Each stop shows our progress, us youngsters get a chance to see history, the specials share by channelling. So much quicker. Their shells seem different somehow, more them and less separate. But if its mentioned then we are separated.

    I saw Kumi today, she smiled at me.

    Kestra has told me to be careful, I am not of them, I don't know what she means. I ask mother 3, she frowns,
    “Into your shell, strap in, countdown ready. No answers.”

    Dreams, noise, I am awake, there is light.

    My eyes open, its different, silent.

    Popping my latches I upload my shell, step out into the chamber and look for the others, I see Kumi, leaning against a viewer.

    “What is it?”

    Without looking back, her reply is a single word “Earth” She looks at me, “you are wrong”

    Someone else is nearby,

    Kestra “It is time, Femininity must be restocked”

    Jim Barron

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  33. The scales are registering fifty-six and a half kilos. That's just about within acceptable limits. He must take care not to eat too much this evening. No bread on the side and certainly no dessert. He can always surrepticiously slip Shona his if their hosts are insistent.

    Jake goes to the dressing area where outfits hang in neatly ordered rows, sorted by colour and type. He selects a slim fitting black jacket and trousers and a dark shirt to accentuate his slenderness. He knows how important tonight is for Shona. She’ll want to show him off to her girlfriends, especially now Christiana has taken up with that new boy from ‘The Cave’. He must admit, Christiana has chosen well there – he’s beautiful, tall too, every muscle perfectly defined beneath smooth spare flesh that just covers his skeletal form. there's almost nothing to him.

    Once dressed Jake takes a bottle of scent from the dresser, considers it for a moment, then replaces it and opts for another more heady aroma. He needs to make an impact. After all, what is he worth if he doesn’t even manage that.

    He hopes Shona will be in one of her distant moods this evening. It’s always more difficult when she wants a bit of love. He still can’t get used to the sex although she seems to enjoy it enough. It's always him on top because of her size, and frankly, it’s hard work to keep going until she’s satisfied. Afterwards he’s always ravenous and would raid the fridge, kept well stocked for Shona’s benefit, if he dared. But he doesn't.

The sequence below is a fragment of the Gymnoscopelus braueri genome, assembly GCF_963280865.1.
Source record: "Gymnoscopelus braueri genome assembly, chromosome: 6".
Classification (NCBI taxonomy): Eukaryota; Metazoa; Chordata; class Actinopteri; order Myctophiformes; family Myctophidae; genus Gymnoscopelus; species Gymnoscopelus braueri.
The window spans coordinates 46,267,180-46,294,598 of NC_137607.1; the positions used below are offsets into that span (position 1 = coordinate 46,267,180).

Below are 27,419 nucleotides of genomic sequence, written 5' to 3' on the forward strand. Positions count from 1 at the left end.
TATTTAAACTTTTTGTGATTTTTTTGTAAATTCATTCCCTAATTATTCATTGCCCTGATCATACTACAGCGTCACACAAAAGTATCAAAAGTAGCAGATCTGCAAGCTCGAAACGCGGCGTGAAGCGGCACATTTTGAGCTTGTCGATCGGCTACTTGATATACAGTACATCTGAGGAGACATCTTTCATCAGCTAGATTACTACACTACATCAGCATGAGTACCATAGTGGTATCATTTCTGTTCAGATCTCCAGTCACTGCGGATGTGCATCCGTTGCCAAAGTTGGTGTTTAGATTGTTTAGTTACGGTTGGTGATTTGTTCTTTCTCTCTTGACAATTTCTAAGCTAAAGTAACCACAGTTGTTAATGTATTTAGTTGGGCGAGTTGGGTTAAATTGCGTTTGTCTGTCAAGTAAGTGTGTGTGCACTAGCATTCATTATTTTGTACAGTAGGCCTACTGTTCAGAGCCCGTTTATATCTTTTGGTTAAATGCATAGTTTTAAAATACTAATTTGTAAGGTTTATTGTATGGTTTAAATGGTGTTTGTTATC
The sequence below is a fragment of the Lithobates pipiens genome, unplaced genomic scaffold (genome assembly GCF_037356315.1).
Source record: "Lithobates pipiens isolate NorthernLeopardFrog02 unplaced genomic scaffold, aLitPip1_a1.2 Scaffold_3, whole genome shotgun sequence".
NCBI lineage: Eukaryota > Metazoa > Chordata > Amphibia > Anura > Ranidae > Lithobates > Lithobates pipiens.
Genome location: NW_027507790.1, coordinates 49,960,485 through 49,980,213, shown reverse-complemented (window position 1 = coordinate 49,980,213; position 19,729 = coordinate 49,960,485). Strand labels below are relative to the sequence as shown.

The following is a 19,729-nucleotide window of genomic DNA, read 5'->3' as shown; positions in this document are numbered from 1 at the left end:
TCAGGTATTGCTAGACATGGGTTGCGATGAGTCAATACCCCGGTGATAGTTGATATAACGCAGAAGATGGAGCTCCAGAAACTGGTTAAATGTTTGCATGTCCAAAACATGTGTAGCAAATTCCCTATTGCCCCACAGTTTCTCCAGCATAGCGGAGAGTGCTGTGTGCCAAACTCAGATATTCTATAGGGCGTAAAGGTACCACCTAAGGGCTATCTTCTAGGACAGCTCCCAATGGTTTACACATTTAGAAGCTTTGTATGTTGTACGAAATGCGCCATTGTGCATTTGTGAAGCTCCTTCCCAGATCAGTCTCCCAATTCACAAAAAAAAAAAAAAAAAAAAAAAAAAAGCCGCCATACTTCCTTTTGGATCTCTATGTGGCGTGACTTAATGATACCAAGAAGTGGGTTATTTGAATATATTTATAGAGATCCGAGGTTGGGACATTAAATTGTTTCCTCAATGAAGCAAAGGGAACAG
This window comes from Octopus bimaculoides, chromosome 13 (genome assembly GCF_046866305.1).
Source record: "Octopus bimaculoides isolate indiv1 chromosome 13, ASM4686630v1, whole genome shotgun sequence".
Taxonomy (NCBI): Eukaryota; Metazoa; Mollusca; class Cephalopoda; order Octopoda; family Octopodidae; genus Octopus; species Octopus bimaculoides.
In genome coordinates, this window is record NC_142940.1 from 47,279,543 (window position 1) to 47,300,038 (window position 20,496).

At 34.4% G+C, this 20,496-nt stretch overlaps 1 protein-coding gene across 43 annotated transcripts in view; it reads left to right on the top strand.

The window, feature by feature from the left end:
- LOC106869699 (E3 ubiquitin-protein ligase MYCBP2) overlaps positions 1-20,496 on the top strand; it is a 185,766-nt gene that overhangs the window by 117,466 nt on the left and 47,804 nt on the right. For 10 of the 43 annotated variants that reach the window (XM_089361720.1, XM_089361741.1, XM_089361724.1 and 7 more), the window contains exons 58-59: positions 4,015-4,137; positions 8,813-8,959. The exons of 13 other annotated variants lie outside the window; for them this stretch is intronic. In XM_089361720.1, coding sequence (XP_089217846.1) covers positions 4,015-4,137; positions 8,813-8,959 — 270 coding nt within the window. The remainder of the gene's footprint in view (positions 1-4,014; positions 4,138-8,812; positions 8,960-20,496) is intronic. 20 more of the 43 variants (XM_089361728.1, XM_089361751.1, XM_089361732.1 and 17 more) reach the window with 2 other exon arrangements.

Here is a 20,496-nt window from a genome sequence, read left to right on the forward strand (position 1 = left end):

At least, here with Shona he’s relatively safe. Out there it’s too dangerous and he wouldn’t survive long. At least that’s what Shona tells him whenever he shows any small sign of rebellion.

  34. Femininity steps down the high street on four inch spikes attached at the heel to a pair of boots that zip up to just under her knees. The legs that emerge from them are encased in black nylon and disappear, somwhere quite close to where they join her strange upright body, under a tight black leather skirt. The matching jacket does not reach her waist and shows a blue-pink fleshy midriff. From a deep vee shape at the top of the jacket the plump tops of two bosoms thrust out.

    I have learnt all the words for these items though I’m not supposed to. We’re shown and told things from the distant past from which we’re expected to recoil in horror, reinforcing our collective sense of present perfection and passive grace.

    Femininity, that’s my name for her, clacks (it’s the sound made by the boot spikes against the ground) along until she comes to a building with tables and chairs outside and other people like her, males too, sitting and standing around them, talking and laughing and drinking different coloured liquids from various shaped glasses. She raises her hand in greeting then a horizontal bar moves slowly up the screen, followed by another one and the ancient machine is switched off.